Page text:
Mamie Till (Danielle Deadwyler, "The Harder They Fall") was the widow of a WWII veteran who held a good job with the U.S. Air Force and lived with her fourteen year-old son Emmett (Jalyn Hall, "John Henry"), known affectionately as Beau, in a nice apartment in 1955 Chicago.  Beau was excited about a train trip to spend some summer time with cousins in Money, Mississippi, but his mother worried about the southern state’s more overt and extreme racism, grilling her naïve son on how to change his behavior around white people there.  One week later, Mamie received the news she had been dreading – her son was missing.  After four long days, the horrifically mutilated body pulled out of the Tallahatchie River was identified as Emmett “Till.”

Laura's Review: B+

Rather than recreating one of the most horrific crimes of the Jim Crow south, cowriter (with Keith Beauchamp and Michael Reilly)/director Chinonye Chukwu ("Clemency") illustrates the transformation of a grief stricken mother who had been content with her life into one of the civil rights’ most committed activists.  The crime, of course, still horrifies (and thankfully occurs off screen), but it was its aftermath that changed history because Mamie Till made the brave decision to exhibit her son in an open casket, his face so badly beaten he was almost unrecognizable as a human being.  His killers may have gone free, found not guilty by an all white, male Mississippi jury (they actually earned $4K from a Look Magazine interview in which they admitted committing the murder), but the American public was shocked out of the moral stupor earlier lynchings had failed to break through.

Beau Till is obviously the apple of his family’s eye as he sings along with a Bosco commercial to the delight of his mother, mother’s boyfriend (and future husband) Gene Mobley (Sean Patrick Thomas, "Save the Last Dance") and grandmother Alma (Whoopi Goldberg).  The natty dresser is wholesome and naïve yet has the cocky assurance of a born entertainer and it is this that has his mother advising that ‘You can’t risk looking at them the wrong way’ about southern whites, a lesson perhaps difficult to teach when she herself has just faced down a white security guard in a Chicago department store.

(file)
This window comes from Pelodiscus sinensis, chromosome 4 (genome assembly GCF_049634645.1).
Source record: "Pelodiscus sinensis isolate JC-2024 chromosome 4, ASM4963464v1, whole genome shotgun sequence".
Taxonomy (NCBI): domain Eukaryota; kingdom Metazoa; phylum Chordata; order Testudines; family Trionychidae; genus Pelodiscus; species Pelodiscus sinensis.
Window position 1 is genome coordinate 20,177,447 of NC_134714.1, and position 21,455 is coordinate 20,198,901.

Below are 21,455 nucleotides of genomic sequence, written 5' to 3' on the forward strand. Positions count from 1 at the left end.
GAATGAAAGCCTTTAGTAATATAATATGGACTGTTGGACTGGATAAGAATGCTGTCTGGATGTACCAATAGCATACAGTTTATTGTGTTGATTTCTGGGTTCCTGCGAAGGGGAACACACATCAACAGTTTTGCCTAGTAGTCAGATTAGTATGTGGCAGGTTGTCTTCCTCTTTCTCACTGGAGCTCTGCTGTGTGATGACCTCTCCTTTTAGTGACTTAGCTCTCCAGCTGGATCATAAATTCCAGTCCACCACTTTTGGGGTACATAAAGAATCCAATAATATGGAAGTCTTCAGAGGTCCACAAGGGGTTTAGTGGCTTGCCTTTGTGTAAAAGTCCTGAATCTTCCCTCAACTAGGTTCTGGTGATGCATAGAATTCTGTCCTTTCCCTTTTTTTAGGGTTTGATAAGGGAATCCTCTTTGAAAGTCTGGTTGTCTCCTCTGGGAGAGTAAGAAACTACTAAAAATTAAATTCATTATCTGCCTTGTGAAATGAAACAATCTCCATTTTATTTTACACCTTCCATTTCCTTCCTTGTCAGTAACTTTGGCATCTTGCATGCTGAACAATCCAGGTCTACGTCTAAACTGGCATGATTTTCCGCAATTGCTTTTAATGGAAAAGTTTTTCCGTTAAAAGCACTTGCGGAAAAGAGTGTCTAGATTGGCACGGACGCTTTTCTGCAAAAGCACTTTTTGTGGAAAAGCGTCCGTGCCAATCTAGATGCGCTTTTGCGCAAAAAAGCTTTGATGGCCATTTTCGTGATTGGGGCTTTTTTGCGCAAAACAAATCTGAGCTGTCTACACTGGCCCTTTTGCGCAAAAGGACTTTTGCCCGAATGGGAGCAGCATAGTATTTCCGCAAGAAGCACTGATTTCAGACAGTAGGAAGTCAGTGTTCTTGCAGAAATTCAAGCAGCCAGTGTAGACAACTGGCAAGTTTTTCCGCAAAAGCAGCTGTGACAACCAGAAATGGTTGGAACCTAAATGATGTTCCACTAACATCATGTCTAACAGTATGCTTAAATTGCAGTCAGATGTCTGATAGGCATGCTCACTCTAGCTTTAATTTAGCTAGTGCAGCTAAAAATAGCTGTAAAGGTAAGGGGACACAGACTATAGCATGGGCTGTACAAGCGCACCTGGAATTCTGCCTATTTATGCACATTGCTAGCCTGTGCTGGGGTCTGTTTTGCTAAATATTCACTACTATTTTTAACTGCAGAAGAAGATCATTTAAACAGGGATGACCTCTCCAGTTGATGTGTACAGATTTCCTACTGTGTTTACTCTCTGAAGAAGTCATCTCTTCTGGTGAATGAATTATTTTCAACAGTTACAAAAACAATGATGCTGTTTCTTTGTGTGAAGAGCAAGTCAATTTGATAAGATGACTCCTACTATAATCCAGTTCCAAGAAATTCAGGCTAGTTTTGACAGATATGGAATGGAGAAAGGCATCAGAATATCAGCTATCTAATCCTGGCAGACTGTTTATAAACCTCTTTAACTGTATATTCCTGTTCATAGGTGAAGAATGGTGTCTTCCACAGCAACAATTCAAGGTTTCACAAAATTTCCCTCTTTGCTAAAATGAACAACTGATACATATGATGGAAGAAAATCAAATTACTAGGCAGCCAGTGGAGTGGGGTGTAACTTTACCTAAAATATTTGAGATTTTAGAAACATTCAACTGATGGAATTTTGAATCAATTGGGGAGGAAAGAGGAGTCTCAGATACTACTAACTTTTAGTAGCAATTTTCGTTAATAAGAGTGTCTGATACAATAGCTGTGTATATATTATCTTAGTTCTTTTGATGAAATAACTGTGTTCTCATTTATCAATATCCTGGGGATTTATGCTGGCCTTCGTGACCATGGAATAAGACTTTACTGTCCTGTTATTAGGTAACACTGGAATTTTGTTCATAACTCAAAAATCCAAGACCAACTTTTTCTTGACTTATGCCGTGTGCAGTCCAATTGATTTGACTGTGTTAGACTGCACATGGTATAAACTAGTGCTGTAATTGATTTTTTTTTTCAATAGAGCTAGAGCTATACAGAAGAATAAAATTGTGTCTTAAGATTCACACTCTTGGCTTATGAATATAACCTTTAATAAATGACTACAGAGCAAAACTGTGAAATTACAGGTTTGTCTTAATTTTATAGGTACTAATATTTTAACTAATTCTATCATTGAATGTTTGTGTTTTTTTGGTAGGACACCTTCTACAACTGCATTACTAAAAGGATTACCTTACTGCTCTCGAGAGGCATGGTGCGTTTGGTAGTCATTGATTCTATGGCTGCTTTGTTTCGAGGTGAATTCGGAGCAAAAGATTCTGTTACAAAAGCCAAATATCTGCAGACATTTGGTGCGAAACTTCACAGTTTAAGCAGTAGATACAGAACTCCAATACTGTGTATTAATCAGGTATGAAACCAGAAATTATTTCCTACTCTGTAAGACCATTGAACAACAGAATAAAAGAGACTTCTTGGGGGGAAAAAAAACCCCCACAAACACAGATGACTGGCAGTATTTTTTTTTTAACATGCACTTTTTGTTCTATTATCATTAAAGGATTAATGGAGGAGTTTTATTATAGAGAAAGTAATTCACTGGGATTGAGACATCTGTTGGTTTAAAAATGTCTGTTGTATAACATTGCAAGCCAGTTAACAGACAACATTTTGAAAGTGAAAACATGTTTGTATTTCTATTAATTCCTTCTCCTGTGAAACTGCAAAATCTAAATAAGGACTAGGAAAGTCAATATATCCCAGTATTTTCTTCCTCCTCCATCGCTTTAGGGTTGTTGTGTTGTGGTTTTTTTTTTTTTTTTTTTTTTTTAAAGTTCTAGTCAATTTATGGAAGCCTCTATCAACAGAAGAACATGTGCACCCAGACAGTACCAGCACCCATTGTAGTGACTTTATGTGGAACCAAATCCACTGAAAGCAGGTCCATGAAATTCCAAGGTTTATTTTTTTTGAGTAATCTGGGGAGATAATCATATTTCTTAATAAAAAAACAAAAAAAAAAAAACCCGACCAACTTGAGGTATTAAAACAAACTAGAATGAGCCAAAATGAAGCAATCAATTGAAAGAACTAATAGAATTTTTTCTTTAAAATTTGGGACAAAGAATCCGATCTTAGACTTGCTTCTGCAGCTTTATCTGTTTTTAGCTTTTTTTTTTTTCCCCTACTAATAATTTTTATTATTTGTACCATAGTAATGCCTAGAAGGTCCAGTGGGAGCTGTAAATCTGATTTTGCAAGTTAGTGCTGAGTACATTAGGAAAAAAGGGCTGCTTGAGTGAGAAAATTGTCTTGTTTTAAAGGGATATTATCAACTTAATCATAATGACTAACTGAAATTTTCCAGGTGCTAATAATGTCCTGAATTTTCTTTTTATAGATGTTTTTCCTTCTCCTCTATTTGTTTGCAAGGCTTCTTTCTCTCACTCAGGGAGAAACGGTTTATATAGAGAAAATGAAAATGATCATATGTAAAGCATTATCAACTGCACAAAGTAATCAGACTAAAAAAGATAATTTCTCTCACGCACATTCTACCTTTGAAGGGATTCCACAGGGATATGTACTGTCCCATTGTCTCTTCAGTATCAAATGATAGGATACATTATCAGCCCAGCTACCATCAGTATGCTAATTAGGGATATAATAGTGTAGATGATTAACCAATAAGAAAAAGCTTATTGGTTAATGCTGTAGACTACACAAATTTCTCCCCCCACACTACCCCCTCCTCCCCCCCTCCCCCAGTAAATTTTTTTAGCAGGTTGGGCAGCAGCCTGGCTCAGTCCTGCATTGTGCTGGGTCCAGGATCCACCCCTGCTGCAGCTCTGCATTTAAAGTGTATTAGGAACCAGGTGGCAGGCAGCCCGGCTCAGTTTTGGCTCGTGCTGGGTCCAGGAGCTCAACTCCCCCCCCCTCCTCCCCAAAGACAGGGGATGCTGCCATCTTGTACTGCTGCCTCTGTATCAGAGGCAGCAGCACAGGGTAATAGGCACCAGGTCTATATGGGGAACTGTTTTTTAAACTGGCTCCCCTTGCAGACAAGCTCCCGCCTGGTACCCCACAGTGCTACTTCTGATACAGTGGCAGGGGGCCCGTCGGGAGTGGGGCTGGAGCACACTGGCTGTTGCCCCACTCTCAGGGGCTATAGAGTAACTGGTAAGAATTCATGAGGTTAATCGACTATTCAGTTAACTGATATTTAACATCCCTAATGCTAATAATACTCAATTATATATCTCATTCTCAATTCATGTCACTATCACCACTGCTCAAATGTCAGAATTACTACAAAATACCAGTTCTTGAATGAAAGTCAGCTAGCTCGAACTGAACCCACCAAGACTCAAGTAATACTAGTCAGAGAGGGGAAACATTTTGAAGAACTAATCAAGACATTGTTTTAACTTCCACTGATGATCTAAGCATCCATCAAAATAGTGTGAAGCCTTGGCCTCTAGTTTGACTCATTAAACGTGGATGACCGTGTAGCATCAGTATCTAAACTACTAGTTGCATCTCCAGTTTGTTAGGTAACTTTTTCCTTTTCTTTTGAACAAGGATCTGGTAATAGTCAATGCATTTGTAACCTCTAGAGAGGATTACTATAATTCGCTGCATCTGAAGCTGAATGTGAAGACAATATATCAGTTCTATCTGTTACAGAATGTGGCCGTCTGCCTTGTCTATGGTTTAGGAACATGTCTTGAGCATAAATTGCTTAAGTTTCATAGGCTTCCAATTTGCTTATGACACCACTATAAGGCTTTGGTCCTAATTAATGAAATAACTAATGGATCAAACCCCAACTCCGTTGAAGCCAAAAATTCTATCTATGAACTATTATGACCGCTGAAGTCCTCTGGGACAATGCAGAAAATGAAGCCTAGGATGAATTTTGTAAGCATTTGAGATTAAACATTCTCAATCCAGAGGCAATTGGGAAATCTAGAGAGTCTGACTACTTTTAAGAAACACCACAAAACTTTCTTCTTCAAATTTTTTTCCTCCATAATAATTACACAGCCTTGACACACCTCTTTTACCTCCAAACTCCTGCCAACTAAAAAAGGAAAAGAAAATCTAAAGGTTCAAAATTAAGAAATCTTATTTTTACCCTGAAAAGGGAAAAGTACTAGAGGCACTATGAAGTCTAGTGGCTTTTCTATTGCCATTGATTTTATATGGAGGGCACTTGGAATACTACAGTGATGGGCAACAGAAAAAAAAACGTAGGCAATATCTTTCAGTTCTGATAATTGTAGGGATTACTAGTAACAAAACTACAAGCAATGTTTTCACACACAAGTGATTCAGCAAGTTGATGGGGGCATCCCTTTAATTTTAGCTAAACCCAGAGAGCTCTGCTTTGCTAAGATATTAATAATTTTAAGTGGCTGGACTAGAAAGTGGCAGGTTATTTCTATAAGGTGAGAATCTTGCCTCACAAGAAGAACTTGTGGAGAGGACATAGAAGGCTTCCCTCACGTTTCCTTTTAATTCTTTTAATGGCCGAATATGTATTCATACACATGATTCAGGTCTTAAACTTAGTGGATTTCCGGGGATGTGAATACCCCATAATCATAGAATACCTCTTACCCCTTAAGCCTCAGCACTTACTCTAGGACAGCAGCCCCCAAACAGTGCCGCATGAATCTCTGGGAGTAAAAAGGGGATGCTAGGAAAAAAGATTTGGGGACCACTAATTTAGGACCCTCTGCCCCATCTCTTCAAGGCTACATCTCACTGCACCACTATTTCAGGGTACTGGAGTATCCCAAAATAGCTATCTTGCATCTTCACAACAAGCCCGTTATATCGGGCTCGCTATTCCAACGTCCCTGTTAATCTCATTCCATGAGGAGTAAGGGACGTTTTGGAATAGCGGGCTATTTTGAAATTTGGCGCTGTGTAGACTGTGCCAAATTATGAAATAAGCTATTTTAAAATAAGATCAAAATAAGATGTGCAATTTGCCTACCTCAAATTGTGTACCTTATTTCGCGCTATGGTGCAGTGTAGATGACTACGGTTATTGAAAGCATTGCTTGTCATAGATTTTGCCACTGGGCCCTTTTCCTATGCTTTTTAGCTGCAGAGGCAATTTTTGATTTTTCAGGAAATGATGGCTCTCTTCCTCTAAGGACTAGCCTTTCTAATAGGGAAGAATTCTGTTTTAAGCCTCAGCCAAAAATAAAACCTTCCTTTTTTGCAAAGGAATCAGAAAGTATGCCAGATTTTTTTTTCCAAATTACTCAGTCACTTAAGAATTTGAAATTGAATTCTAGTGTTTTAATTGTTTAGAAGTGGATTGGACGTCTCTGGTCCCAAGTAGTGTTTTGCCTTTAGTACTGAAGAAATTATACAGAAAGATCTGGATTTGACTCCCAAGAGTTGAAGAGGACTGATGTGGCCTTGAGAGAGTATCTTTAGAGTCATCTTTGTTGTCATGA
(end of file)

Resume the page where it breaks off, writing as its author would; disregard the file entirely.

There are varying accounts of exactly what happened in Bryant’s General Store, but the film presents an acceptable generalization, Carolyn Bryant (Haley Bennett, "Swallow") stone-faced behind the counter as Beau tells her she ‘looks like a movie star,’ then dares a wolf whistle on his way out.  Three days later, in the middle of the night, Bryant’s husband and his brother are banging on Preacher Moses Wright’s (John Douglas Thompson, "The 355") door, barging their way in and pointing shotguns until the boy is turned over.

Cinematographer Bobby Bukowski (“Arlington Road,” “Land”) continually features Deadwyler in extreme close-up and considering how the actress powers the film, this proves a wise choice.  We are right with Mamie in her indignation when her cousin, union labor leader Rayfield Mooty (Kevin Carroll, "Blindspotting"), tells her ‘We have an opportunity to help pass legislation to make lynching a federal crime’ (something which just happened in 2022 by the way), but after having to fight to have her son’s body returned to her in Chicago, then insisting on seeing him in the funeral parlor, Mamie’s grief evolves into resolve.  ‘No one is going to believe what I just saw’ Mamie tells reporters outside, inviting a Jet photographer in to take a photo of her son’s corpse (the photos were published in the 9/15/55 issue, but were not on the cover as suggested by the film).

She takes another brave stance when word gets back that the Bryants’ defense may suggest the corpse couldn’t be positively identified, deciding to make the trip to Money to testify.  She is accompanied by her father (Frankie Faison, "The Killing of Kenneth Chamberlain") and picked up by Medgar Evans (Tosin Cole), but treated horrifically by court security guards and the town sheriff and ignored entirely by Caroline Bryant, ironically tending to her child in court. 

Deadwyler’s ‘a mother knows’ court testimony is the stuff Oscar clips derive from, a powerfully moving, emotional speech.   Her march out of the courtroom before the verdict is also a strong moment, dignity in the face of bigotry.  But the film itself is too pristine, Mamie’s hair, makeup and costume so perfect she could just as easily appear in a fashion spread.  Production design recalls the period but doesn’t feel lived in, Mamie’s home and Bryant’s store spotless, every thing in its place.  Too many scenes end with long fades to black or blinding white light.

“Till” is an important film which resonates today not only in the Black Lives Matter movement, but in the epidemic of school shootings, Mamie’s decision to display her child’s corpse something talked about today as a possible wake up call to enable gun reform.

Orion Pictures opens "Till" in select theaters on 10/14/22.